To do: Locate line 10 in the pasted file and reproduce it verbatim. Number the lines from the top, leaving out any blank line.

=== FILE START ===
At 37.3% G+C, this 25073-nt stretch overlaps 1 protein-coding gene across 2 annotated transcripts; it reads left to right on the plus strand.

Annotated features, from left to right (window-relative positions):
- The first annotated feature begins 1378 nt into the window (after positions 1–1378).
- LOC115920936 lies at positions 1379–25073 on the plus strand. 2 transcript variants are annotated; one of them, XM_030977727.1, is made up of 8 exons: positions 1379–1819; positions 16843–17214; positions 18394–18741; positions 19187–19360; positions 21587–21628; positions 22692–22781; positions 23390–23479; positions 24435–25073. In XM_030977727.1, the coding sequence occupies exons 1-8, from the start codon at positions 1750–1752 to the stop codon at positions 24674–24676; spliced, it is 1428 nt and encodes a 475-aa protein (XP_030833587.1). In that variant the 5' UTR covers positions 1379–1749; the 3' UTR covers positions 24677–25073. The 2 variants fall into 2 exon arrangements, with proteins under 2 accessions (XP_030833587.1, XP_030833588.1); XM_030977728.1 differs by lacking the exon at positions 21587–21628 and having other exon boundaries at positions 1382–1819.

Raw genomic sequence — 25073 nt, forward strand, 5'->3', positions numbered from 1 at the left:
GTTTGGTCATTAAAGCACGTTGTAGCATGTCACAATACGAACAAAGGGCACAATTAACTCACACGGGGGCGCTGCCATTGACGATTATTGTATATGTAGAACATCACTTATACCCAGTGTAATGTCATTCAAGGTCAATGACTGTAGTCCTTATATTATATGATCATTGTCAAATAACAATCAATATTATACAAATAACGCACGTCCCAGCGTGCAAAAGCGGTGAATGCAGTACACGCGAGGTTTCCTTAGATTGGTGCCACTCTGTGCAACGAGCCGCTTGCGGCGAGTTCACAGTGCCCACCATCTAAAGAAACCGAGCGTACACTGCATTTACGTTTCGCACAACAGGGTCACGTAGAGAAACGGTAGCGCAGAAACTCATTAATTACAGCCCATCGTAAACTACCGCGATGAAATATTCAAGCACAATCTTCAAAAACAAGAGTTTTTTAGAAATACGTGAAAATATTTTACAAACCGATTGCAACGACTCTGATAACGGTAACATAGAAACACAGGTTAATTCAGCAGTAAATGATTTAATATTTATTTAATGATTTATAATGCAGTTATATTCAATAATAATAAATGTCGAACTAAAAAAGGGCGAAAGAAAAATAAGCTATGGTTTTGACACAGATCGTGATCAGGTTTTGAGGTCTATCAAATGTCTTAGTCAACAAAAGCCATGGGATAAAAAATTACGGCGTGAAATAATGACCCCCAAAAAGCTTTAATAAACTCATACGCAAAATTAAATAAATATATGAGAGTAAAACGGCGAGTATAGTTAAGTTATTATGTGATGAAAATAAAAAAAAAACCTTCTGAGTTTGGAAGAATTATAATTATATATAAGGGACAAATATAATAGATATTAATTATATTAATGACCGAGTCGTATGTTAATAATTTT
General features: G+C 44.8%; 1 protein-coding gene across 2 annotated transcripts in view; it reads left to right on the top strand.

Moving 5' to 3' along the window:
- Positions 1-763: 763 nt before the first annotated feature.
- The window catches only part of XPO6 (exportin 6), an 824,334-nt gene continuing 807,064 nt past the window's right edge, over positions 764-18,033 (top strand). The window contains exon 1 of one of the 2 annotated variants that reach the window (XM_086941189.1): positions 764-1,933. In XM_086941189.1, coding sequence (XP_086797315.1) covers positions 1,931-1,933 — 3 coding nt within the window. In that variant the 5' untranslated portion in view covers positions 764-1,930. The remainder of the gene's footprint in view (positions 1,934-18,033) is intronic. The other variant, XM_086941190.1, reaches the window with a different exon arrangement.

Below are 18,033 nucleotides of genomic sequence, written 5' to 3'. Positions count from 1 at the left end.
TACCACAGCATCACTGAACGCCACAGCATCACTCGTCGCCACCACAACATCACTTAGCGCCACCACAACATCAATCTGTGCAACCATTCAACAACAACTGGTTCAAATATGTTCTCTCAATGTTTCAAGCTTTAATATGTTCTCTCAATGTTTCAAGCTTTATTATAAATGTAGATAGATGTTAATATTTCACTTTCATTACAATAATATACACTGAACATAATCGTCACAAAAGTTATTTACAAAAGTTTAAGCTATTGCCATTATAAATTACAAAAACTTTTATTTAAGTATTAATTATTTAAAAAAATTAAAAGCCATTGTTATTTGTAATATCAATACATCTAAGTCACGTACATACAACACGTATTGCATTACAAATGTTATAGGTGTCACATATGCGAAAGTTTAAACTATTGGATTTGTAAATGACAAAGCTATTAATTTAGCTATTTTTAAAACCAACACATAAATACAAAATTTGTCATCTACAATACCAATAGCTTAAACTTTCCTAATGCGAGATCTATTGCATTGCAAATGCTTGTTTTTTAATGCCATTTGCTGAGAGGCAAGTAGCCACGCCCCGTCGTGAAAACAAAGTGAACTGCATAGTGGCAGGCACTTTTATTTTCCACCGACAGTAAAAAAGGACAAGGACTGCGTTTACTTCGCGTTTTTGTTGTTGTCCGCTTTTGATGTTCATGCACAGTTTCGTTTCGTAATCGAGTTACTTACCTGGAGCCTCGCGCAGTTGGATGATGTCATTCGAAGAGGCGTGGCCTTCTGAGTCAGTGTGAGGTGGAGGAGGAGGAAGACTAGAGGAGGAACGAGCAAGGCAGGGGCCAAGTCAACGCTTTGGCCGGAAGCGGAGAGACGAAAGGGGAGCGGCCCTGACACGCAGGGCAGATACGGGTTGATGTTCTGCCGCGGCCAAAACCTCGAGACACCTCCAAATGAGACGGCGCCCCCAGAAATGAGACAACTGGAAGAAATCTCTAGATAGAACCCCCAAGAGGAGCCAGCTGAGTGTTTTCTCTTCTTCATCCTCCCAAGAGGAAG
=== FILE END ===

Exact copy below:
- The window catches only part of XPO6 (exportin 6), an 824,334-nt gene continuing 807,064 nt past the window's right edge, over positions 764-18,033 (top strand). The window contains exon 1 of one of the 2 annotated variants that reach the window (XM_086941189.1): positions 764-1,933. In XM_086941189.1, coding sequence (XP_086797315.1) covers positions 1,931-1,933 — 3 coding nt within the window. In that variant the 5' untranslated portion in view covers positions 764-1,930. The remainder of the gene's footprint in view (positions 1,934-18,033) is intronic. The other variant, XM_086941190.1, reaches the window with a different exon arrangement.